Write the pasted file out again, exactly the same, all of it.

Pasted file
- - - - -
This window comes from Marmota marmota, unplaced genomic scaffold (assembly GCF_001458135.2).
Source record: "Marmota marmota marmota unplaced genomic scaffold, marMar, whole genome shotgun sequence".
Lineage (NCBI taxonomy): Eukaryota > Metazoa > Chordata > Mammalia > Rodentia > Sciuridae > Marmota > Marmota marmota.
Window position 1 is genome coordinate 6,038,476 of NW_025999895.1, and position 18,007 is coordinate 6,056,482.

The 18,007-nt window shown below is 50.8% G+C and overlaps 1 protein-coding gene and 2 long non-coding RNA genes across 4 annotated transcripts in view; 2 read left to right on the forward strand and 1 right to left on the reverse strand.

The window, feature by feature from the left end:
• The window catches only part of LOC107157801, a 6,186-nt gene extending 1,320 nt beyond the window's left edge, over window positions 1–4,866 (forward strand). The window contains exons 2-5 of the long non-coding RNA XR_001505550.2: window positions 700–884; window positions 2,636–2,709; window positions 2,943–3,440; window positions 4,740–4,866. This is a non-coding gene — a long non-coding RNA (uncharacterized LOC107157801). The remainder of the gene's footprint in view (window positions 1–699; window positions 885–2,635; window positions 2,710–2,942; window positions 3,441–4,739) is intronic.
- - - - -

This window comes from Marmota marmota, unplaced genomic scaffold (assembly GCF_001458135.2).
Source record: "Marmota marmota marmota unplaced genomic scaffold, marMar, whole genome shotgun sequence".
Lineage (NCBI taxonomy): Eukaryota > Metazoa > Chordata > Mammalia > Rodentia > Sciuridae > Marmota > Marmota marmota.
Window position 1 is genome coordinate 6,038,476 of NW_025999895.1, and position 18,007 is coordinate 6,056,482.

The 18,007-nt window shown below is 50.8% G+C and overlaps 1 protein-coding gene and 2 long non-coding RNA genes across 4 annotated transcripts in view; 2 read left to right on the forward strand and 1 right to left on the reverse strand.

The window, feature by feature from the left end:
• The window catches only part of LOC107157801, a 6,186-nt gene extending 1,320 nt beyond the window's left edge, over window positions 1–4,866 (forward strand). The window contains exons 2-5 of the long non-coding RNA XR_001505550.2: window positions 700–884; window positions 2,636–2,709; window positions 2,943–3,440; window positions 4,740–4,866. This is a non-coding gene — a long non-coding RNA (uncharacterized LOC107157801). The remainder of the gene's footprint in view (window positions 1–699; window positions 885–2,635; window positions 2,710–2,942; window positions 3,441–4,739) is intronic.